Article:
Though we’re living in modern times, many still consider interracial relationships unusual, especially when it comes to Black women dating Asian men.
This is where Joe Lee and Alena Maze come in, showing just how rare such couplings are and how important it is to see them. Married for almost two years, the couple first met in high school and remained good friends throughout their adult lives.
As a family of 7 living in Baltimore, Maryland, the couple built MazeLee, a YouTube channel that documents their travels, their love and their lives. The majority of the videos — which are often no more than 15 minutes long — feature the kids, extended family members, marriage and cultural differences, as well as discussions related to their Christian faith.
Alena, who is currently going for her PhD, and Joe, a street photographer, spoke to us about the balance of work and life.
When and how did you meet?
We met back in high school in the 9th grade. We became good friends and stayed in contact after we graduated.
Have you dated black women prior to meeting Alena?
Was Joe your first Korean boyfriend?
How did your families come to accept your relationship?
Alena: My family accepted the idea of me marrying Joe pretty quickly. They were a little apprehensive on if Joe would be able to handle all of the responsibilities that come with raising a large family because I had four children before our relationship, so it was going to be a new experience for him. My sisters have always liked Joe and mainly wanted to make sure he was ready for the challenge. My dad was especially supportive seeing that I was remarrying shortly after divorce.
Joe: My father was extremely tough on my sister when she was dating a white guy. When they eventually got married, he saw love and happiness in their relationship. I believe that was the pivotal moment when his stances on race diffused. Now, he just wants us to be happy. My mother was more lenient on my sister’s relationship, but when I married Alena, she was furious with the idea of me marrying a black woman with four children. However, she’s been accepting our marriage, especially after seeing our son.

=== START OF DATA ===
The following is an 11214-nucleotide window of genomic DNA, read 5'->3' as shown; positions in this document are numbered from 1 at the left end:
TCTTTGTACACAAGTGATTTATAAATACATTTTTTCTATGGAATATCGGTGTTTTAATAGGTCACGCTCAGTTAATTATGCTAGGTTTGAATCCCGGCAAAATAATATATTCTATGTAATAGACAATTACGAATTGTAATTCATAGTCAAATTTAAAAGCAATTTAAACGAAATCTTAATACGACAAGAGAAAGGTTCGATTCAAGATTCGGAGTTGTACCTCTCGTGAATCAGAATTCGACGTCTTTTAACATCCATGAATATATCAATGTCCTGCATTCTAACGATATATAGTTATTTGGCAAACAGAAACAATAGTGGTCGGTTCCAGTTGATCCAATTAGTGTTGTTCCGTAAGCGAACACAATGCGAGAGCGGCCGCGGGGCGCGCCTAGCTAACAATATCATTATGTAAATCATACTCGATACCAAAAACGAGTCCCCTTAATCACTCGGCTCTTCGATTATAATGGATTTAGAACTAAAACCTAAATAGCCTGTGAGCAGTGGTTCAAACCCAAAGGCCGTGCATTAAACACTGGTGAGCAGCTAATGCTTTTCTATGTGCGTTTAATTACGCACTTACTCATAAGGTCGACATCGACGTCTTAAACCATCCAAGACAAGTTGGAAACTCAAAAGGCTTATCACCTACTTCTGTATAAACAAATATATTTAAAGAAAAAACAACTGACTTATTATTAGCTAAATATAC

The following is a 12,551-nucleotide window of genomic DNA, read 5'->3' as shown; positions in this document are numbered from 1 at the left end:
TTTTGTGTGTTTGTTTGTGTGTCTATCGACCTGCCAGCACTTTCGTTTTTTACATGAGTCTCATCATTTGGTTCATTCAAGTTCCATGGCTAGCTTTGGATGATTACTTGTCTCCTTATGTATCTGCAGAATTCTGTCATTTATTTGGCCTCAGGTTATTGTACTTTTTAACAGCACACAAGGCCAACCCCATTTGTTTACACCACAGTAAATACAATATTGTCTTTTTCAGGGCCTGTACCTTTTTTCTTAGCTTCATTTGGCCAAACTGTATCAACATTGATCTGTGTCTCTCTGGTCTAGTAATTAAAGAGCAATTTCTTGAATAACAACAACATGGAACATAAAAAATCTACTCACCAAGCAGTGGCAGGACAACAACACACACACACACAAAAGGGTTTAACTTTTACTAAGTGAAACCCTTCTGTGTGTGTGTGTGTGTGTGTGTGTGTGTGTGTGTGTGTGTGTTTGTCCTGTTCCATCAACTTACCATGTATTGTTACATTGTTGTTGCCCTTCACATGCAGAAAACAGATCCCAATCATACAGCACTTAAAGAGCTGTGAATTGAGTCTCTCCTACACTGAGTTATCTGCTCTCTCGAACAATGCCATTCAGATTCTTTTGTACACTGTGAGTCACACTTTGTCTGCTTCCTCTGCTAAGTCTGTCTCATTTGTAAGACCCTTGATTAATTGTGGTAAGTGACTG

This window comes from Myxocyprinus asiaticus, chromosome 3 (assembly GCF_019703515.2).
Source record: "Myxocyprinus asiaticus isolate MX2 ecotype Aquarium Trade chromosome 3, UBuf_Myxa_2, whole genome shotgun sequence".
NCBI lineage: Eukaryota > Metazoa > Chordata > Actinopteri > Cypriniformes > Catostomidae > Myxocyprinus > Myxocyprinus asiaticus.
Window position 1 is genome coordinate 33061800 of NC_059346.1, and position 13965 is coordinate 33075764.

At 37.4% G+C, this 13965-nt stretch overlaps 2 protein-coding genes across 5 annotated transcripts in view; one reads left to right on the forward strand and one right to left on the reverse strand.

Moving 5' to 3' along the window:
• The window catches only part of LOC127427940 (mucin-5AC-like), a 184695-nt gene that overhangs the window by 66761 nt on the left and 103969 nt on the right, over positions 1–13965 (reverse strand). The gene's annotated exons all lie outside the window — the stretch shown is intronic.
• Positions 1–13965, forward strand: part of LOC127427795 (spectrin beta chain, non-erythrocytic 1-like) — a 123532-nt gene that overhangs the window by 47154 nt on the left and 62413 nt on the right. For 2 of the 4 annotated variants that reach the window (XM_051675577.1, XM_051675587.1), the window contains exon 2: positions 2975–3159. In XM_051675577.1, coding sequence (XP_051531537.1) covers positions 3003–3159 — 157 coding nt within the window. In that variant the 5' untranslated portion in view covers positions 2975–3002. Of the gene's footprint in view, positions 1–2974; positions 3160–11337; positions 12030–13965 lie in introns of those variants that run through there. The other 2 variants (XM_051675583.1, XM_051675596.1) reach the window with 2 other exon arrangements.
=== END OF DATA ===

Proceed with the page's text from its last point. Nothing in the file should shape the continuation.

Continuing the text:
Explain Blasian and how that term gets used.
Blasian literally means “black and Asian”. People have used it to describe relationships where one partner is black and the other is Asian. However, we feel it’s more appropriately used to describe an individual who is of African and Asian decent. Actually, the term “Afroasian” seems to be a better suit.
How did you learn to join your two different lives and personalities?
Joe: We’ve always been friends, so our personalities have always meshed well in a “Tom & Jerry” type of way. Alena is one of the few people in my life that can push me to extremes, but I like that because I’m usually very laid back and can become too easygoing. She encourages me to be more passionate about the things I want in life. She is my toughest critic, and my biggest fan. I love her.
Alena: Joe and I are both critical and competitive in different ways. We’re constantly challenging each other’s thoughts and intellect so I think that’s why we get along. I just like him and look up to him. The first year, we spent adjusting our lives together with the kids and getting them accustomed to having a new father. It’s a work in progress and we are still working on it every day.
What has the experience of dating outside of your racial category been like for the both of you? What has it taught you about yourselves and those around you?